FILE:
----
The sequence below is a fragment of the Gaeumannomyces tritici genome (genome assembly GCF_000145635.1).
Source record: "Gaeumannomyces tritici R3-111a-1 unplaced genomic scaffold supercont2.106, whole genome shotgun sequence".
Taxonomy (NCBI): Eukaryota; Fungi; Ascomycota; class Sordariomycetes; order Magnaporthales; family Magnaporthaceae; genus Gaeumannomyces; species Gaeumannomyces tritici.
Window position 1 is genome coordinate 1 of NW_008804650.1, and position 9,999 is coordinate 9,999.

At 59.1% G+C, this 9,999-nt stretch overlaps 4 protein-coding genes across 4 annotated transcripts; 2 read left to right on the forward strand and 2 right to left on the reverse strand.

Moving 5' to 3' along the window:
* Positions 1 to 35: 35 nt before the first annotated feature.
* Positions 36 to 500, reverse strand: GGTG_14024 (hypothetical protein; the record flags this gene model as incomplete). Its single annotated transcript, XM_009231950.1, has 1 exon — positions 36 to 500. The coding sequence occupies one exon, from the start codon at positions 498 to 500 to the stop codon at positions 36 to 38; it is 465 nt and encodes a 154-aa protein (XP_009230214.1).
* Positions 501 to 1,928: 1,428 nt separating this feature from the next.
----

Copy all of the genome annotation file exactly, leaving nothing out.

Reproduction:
The sequence below is a fragment of the Gaeumannomyces tritici genome (genome assembly GCF_000145635.1).
Source record: "Gaeumannomyces tritici R3-111a-1 unplaced genomic scaffold supercont2.106, whole genome shotgun sequence".
Taxonomy (NCBI): Eukaryota; Fungi; Ascomycota; class Sordariomycetes; order Magnaporthales; family Magnaporthaceae; genus Gaeumannomyces; species Gaeumannomyces tritici.
Window position 1 is genome coordinate 1 of NW_008804650.1, and position 9,999 is coordinate 9,999.

At 59.1% G+C, this 9,999-nt stretch overlaps 4 protein-coding genes across 4 annotated transcripts; 2 read left to right on the forward strand and 2 right to left on the reverse strand.

Moving 5' to 3' along the window:
* Positions 1 to 35: 35 nt before the first annotated feature.
* Positions 36 to 500, reverse strand: GGTG_14024 (hypothetical protein; the record flags this gene model as incomplete). Its single annotated transcript, XM_009231950.1, has 1 exon — positions 36 to 500. The coding sequence occupies one exon, from the start codon at positions 498 to 500 to the stop codon at positions 36 to 38; it is 465 nt and encodes a 154-aa protein (XP_009230214.1).
* Positions 501 to 1,928: 1,428 nt separating this feature from the next.